23-28 June 2014
Europe/Zurich timezone

Search for Neutrinos from Dark Matter Annihilation in the Galactic Center with IceCube

Jun 24, 2014, 4:50 PM
Room 6 (Tuschinski Theatre)

Room 6

Tuschinski Theatre

Presentation Dark Matter Indirect Detection Dark Matter: Indirect Detection


Martin Bissok (RWTH Aachen)


Dark matter may self-annihilate, and produce a flux of final-state particles, including neutrinos. Indirect dark matter searches target regions of increased dark matter density, and thus increased expected flux, with the Galactic center being the most prominent target region in the Milky Way. IceCube is a cubic-kilometer-scale neutrino detector embedded in glacial ice at the South Pole. The low-energy in-fill array DeepCore reduces the energy threshold to about 10 GeV. The use of parts of IceCube as veto against a background of atmospheric muon makes the southern hemisphere, and thus the Galactic center accessible for neutrino astronomy. We present results from two analyses of data taken with the 79-string configuration of IceCube. These analyses were optimized independently to cover a wide range of dark matter masses from 30 GeV to 10 TeV.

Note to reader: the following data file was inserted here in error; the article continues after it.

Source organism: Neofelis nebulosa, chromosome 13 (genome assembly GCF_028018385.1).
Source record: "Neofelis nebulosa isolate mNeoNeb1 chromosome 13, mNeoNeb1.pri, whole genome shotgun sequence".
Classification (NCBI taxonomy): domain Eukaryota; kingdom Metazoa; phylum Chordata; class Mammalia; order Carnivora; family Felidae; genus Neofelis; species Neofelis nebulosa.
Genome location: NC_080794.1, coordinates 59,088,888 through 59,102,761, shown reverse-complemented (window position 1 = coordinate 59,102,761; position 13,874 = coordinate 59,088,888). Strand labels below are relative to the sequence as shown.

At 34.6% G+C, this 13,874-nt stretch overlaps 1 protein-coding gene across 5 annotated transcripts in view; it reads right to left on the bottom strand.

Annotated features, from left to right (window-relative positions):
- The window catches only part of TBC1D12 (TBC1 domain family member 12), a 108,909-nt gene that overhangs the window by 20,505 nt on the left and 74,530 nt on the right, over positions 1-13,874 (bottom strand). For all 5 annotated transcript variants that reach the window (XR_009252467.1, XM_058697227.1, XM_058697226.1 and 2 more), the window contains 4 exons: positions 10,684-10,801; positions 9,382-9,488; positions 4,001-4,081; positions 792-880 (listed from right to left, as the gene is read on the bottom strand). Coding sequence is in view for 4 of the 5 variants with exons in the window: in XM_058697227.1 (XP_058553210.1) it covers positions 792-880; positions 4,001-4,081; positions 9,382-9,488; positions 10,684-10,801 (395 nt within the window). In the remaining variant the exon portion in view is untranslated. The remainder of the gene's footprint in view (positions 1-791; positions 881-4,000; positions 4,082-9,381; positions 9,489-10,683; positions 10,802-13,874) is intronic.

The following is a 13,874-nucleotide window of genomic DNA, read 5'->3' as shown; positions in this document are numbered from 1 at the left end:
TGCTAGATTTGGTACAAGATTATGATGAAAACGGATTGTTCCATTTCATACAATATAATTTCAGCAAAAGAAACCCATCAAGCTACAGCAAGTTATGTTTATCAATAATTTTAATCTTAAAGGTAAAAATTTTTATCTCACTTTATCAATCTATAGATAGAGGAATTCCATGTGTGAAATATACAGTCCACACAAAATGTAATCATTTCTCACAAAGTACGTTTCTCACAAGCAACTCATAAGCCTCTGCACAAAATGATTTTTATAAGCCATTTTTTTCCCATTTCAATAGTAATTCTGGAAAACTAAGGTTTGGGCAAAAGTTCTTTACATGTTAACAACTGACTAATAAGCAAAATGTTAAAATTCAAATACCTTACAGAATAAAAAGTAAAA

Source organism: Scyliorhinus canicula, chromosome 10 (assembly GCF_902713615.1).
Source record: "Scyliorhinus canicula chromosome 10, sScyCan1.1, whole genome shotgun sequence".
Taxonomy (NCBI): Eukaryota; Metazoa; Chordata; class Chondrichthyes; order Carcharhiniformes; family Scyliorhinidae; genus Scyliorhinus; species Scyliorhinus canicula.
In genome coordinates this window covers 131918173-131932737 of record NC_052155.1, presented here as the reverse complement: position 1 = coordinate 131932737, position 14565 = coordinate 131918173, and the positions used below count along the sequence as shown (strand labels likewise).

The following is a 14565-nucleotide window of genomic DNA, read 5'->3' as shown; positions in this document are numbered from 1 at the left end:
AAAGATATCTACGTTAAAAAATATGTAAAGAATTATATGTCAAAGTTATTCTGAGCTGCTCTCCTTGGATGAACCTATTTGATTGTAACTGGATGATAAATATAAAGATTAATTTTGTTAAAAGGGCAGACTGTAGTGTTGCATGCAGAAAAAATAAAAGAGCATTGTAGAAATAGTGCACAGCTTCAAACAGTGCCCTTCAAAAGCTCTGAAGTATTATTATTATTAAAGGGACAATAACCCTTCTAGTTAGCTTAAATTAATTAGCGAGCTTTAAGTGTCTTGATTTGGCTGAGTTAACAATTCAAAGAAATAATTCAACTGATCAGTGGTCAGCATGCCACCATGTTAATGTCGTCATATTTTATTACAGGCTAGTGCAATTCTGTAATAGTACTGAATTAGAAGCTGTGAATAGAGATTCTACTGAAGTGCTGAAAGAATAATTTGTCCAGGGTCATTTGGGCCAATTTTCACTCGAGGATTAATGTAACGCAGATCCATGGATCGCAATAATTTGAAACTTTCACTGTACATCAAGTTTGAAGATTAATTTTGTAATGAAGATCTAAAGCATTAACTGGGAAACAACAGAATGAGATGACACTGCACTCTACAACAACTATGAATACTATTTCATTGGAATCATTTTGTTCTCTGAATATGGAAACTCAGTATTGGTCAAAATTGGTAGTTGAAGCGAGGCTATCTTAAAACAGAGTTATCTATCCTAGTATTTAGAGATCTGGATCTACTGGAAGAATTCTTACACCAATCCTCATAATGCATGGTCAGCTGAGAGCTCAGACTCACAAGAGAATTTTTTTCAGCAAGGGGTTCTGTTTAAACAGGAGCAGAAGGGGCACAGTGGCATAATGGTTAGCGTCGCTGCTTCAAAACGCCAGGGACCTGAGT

Primary author

Martin Bissok (RWTH Aachen)


Martin Wolf (Oskar Klein Centre and Dept. of Physics, Stockholm University) Samuel Flis (Oskar Klein Centre and Dept. of Physics, Stockholm University)

Presentation materials